On leaving university, my first job had been at The Sunday Times – at that point, incidentally, owned by DC Thompson. In my thirties and early forties, as Art Editor of The Sunday Times Magazine – a weekly supplement to the newspaper – I was probably commissioning more illustration than anyone else in magazines (except, perhaps the art editor at The Radio Times) in London. The Sunday Times Magazine didn’t run a cartoon strip, but when I was asked to redesign Watchword the children’s magazine of the Royal Society for Nature Conservation (which The Sunday Times supported) its editor was keen to have one in it. We settled on the idea of a girl and a boy who would make discoveries in the natural world together. I came up with their names: Flora & Fauna which became the strip’s title. I believe it ran for around five years. It was my first and only involvement with the commissioning of comic strip illustration.

All images courtesy Sotheby’s

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Exhibition | Babar’s 80th Birthday

Friday, December 2nd, 2011

Les histoires de babar

Les arts décoratifs, Paris, France. 8th December 2011–2nd September 2012

‘Aaagh!’ yelled Lesley as she slid down and bounced on to the floor from a giant slide in the shape of an elephant and intended for use by small children, permanently damaging her tailbone. It was around 1978. Boyfriend and girlfriend, we were at a small exhibition illustrator friends had enthused over, in Paris’s then pre-gentrification, down-at-heel Marais district. This was our first introduction to Babar the Elephant, created by the Brunhoff family, who would play a significant role – after we married – in our, and our two daughters’ education.

Babar himself was born in 1930. Cécile de Brunhoff, mother of Laurent and Mathieu, then five and four years old, told them a story about a little elephant who lived in the jungle but became an orphan, his mother having been killed by a hunter, who makes his way to the big city and learned the ways of humans before returning home to become king of the elephants. The story would have remained merely a memory had the boys not then told it to their portrait painter father, Jean de Brunhoff. Enchanted by the tale, he produced a watercolour album entitled The Story of Babar the Little Elephant. When the boys showed their uncle Lucien Vogel – influential publishing figure and founder of reportage photography magazine Vu – the album, he was so impressed that he persuaded Jean to have it published in 1931. It was an instant bestseller. Six albums followed – millions of copies were sold between 1931 and 1939 – in which Jean developed his talents as an illustrator, combining his skills as a painter, storyteller and observer. Jean de Brunhoff, however, died of tuberculosis in 1937. At this point his brother Michel, who had become editor at French Vogue asked Laurent, then only 12, to do the colouring for some pages of two as yet unpublished albums. After the war, Laurent, then 20, continued the series producing some 40 albums himself, beginning with Babar’s Cousin, That Rascal Arthur. He carried on with many of his father’s characters: Babar, Celeste, Arthur, the Old Lady, Cornelius, Zephyr the monkey and the three children, Pom, Flora, and Alexander but over the years added many others. Laurent’s style was subtly different from his father’s but no-one seemed to notice and attributed the gap in publishing to the war.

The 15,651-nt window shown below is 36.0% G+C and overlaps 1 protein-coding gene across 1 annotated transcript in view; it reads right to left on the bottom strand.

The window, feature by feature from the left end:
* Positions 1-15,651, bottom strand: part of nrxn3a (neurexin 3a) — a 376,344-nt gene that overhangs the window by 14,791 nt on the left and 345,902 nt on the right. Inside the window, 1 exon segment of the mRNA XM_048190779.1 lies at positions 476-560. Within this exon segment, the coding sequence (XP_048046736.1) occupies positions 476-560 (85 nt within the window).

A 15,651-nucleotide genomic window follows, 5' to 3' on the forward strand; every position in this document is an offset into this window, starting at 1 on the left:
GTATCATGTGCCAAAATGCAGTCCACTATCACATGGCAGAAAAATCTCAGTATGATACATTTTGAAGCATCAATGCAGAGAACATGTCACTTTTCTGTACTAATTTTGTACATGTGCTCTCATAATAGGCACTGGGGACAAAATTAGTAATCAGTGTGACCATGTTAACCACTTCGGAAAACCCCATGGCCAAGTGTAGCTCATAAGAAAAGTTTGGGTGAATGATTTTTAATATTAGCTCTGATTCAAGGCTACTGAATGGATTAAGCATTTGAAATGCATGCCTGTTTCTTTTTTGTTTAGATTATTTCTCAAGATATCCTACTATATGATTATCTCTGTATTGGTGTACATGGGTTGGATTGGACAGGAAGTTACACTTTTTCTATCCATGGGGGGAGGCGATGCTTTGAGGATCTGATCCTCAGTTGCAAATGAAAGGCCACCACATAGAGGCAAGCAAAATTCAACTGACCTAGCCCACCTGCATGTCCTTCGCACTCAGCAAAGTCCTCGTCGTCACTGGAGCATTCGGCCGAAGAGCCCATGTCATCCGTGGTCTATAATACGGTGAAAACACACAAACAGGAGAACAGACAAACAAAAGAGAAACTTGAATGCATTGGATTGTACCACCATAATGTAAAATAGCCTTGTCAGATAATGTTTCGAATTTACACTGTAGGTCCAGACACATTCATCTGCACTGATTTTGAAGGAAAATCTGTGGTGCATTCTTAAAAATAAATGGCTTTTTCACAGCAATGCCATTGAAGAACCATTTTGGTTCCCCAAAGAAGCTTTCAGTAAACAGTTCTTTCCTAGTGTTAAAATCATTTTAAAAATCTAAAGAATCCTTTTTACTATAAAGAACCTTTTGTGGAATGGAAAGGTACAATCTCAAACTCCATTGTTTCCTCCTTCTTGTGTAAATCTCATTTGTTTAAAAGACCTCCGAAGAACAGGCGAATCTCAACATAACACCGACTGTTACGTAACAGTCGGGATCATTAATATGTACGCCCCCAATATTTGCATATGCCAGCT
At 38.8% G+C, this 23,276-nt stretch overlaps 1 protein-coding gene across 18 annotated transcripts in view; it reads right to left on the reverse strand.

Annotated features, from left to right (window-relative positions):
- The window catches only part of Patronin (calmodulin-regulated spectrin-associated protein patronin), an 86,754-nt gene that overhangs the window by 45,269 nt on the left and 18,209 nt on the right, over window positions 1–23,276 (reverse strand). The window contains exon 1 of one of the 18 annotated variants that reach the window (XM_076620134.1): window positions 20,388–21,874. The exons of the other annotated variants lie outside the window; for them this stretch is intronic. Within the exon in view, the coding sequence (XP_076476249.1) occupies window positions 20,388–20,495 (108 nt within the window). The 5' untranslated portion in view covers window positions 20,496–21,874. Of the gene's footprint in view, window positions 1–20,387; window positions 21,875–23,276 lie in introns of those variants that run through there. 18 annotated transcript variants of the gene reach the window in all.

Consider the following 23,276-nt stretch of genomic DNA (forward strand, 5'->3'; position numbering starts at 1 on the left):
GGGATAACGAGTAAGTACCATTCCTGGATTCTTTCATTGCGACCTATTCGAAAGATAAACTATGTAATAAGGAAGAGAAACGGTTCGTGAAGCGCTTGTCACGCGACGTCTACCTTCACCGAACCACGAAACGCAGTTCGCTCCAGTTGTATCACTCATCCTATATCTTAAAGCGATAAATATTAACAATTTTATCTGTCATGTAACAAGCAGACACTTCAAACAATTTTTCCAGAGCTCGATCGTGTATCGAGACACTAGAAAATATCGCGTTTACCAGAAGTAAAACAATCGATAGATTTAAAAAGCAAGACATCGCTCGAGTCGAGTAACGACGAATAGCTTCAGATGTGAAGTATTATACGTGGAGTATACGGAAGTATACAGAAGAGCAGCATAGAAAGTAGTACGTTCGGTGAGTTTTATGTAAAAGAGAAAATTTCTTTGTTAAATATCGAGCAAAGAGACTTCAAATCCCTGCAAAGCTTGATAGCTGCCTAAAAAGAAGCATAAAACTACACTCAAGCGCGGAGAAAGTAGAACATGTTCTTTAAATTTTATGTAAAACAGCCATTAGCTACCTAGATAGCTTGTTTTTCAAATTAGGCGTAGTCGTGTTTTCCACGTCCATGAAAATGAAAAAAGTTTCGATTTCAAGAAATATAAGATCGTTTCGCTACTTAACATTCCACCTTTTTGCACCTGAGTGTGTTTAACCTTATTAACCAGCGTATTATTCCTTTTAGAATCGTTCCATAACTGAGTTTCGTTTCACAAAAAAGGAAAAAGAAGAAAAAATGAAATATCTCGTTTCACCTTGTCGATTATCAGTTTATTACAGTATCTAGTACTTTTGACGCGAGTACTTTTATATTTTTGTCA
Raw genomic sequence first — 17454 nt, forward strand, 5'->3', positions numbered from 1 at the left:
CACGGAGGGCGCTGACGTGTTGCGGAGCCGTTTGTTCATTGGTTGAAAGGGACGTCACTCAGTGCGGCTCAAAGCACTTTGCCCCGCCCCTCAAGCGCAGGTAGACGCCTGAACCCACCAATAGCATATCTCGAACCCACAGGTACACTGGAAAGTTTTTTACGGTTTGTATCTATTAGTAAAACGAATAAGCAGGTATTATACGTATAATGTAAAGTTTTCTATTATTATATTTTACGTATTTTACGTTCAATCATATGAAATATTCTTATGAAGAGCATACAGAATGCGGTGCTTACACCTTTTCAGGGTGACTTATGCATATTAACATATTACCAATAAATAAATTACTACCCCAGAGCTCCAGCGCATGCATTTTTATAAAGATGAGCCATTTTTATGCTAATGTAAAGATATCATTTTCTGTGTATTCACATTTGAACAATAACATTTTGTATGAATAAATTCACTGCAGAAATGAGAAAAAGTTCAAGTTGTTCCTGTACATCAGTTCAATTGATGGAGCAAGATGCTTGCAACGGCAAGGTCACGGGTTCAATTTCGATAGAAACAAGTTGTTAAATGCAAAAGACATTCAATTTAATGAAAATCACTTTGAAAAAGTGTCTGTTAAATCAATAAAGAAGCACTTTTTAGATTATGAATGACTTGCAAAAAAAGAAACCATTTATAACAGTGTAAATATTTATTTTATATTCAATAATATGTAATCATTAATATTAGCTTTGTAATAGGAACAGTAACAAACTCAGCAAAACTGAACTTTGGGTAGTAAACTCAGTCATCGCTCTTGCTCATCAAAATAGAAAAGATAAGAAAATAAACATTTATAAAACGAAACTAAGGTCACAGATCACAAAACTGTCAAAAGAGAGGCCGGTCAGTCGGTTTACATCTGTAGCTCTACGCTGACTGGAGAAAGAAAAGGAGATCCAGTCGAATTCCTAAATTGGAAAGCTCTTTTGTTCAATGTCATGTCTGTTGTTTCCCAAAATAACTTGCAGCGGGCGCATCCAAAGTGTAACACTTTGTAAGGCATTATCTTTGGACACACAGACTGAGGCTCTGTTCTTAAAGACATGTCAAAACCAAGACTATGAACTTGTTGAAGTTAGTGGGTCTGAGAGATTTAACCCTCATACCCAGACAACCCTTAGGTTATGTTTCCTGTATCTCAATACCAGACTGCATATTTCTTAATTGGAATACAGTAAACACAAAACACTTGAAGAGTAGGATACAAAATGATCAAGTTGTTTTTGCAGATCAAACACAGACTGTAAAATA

This retrospective exhibition at Les arts décoratifs in Paris is a celebration of Barbar’s life. Now 80 years old, he made his TV debut in 1949 and went on to become an international star of animated film. However, in the early 1980s when our kids were born, Babar was not well-known in the UK and the albums were only available in French. Francophiles but not French speakers, loving the illustrations, we bought the books anyway and found the stories, albeit sophisticated, so easy to follow intuitively, by way of the drawings, that we were able to take the children through them and at the same time, improve our own understanding of the language. Meanwhile – Lesley’s coccyx never having quite recovered – our children grown up and left home, the precious Barbar albums remain with us to be rediscovered some day by their children, our grandchildren.

Illustrations from top
Jean de Brunhoff, original watercolour for The story of Babar, pp 20-21, 1931
Laurent de Brunhoff, original watercolour for Babar’s Cousin: That Rascal Arthur,
pp 4-5, 1946
Illustrations courtesy of the Morgan Library & Museum Collection, New York, USA